The following text is my translation of part I of “Les Marocaines chez elles,” a piece written in French by Edith Wharton and published in the French periodical La Revue des Deux Mondes on June 15, 1918. One year later, Wharton published in English four essays about Morocco in Scribner’s Magazine which, along with an additional essay published in volume IX of the Yale Review, were then published together as the book In Morocco by Charles Scribner’s Sons in 1920. I was surprised that these French and English texts were at many parts distinct, since all these texts are accounts of Wharton’s three weeks of travel in Morocco starting in the fall of 1917. According to Frederick Wegner in his essay “Edith Wharton on French Colonial Charities for Women: An Unknown Travel Essay” (Tulsa Studies in Women’s Literature 17.1 [spring 1998]: 11-21), this tour was organized by the French government, who had colonized Morocco and recently suppressed a rebellion. Keeping in mind that this text was written from a colonial mindset, please note that several aspects of this text would be considered racist, including a few words and phrases that are kept here because they also appear in the English text In Morocco.
For the most part, the two dictionaries used in this translation are the modern WordReference English-French Dictionary, and the 19th century Littré, both of which are available online. I am not especially fluent in French, so there are definitely several errors in this translation. Errors or uncertainty in the translation are obvious in many places, but keep in mind that my lack of knowledge will have an effect throughout this text. Parentheticals in this text explain the meanings of some uncommon words. I have kept in French some words which do not seem to have an accurate enough English translation, where acceptable. The sentence structure has been changed in most sentences, since many of the French sentences would seem to run on too long if translated directly to English. Any French speakers are welcome to leave their comments on how I can improve. The original French text had no images. Images in this translation and their captions were taken from the Project Gutenberg text of In Morocco. The images do not necessarily depict the scenes described in this translated text, but hopefully help paint a better picture of them.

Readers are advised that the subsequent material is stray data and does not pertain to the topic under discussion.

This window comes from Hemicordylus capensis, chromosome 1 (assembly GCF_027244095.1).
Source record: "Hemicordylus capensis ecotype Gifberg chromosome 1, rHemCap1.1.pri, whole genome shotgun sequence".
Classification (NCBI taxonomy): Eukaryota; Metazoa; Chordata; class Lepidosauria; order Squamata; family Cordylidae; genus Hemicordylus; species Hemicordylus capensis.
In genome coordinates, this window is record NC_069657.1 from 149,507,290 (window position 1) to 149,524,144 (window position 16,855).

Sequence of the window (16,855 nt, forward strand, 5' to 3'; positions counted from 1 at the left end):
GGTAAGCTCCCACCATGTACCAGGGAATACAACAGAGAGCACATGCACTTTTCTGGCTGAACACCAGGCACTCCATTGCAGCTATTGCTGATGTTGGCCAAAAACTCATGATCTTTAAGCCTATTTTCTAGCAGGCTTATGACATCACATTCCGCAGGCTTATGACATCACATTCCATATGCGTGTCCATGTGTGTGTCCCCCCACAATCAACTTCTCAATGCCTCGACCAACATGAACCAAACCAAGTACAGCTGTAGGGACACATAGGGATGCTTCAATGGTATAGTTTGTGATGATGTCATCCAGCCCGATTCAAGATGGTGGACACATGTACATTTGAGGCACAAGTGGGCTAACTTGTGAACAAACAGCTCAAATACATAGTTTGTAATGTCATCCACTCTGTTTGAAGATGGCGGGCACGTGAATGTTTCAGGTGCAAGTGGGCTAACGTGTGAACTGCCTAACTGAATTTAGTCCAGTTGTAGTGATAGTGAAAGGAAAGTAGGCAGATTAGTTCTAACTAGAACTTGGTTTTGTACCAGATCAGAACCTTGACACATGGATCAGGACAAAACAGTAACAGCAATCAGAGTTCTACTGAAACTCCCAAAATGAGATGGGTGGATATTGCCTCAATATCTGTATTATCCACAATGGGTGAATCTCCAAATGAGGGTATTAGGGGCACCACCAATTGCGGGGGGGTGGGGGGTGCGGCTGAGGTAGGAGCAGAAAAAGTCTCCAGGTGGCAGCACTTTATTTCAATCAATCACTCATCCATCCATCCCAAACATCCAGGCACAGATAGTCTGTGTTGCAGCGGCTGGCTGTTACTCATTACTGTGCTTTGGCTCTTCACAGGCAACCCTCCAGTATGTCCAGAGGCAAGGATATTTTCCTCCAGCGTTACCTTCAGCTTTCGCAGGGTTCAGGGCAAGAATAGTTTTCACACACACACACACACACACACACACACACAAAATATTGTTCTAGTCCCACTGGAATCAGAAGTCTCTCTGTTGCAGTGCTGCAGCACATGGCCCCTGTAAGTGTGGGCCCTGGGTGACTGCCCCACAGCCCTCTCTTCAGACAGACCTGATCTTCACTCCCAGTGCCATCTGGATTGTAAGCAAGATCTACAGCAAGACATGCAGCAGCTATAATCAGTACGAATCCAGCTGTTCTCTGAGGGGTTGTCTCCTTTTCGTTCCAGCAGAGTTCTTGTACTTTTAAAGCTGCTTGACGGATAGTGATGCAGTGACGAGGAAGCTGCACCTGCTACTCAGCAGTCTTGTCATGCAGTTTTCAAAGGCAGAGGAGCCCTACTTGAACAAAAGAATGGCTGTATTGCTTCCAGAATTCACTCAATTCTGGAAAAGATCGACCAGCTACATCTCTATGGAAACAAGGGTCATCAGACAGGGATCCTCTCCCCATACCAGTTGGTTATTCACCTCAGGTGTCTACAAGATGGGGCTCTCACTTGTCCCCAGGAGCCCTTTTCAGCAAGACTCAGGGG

Between the unmoving ranks of the royal guard, we traverse the sun-scorched courtyard. At the entrance of a door, a negresse waits to lead us through another courtyard that is completely tiled in multicolored ceramics – the courtyard preceding the ceremony rooms of the Grand Chief.
We pass a third door guarded by the head Eunuch, a great negro with eyes of enamel, and then a labyrinth of indoor courtyards where the sound of water fountains and myriad colors surround slaves in dull clothes, who line up against the wall to let us pass. Of the large rooms overlooking these halls – the kitchens, the bureaus, and wash-houses – one cannot know. Curious, the negresses watch us from the threshold, having run up at the sound of our arrival. Here, in a corner, sitting on a bench decorated with mats, a slave is watching three of four grey parrots perched on top of their cages. At the end of another hallway, we walk up a very narrow wooden staircase.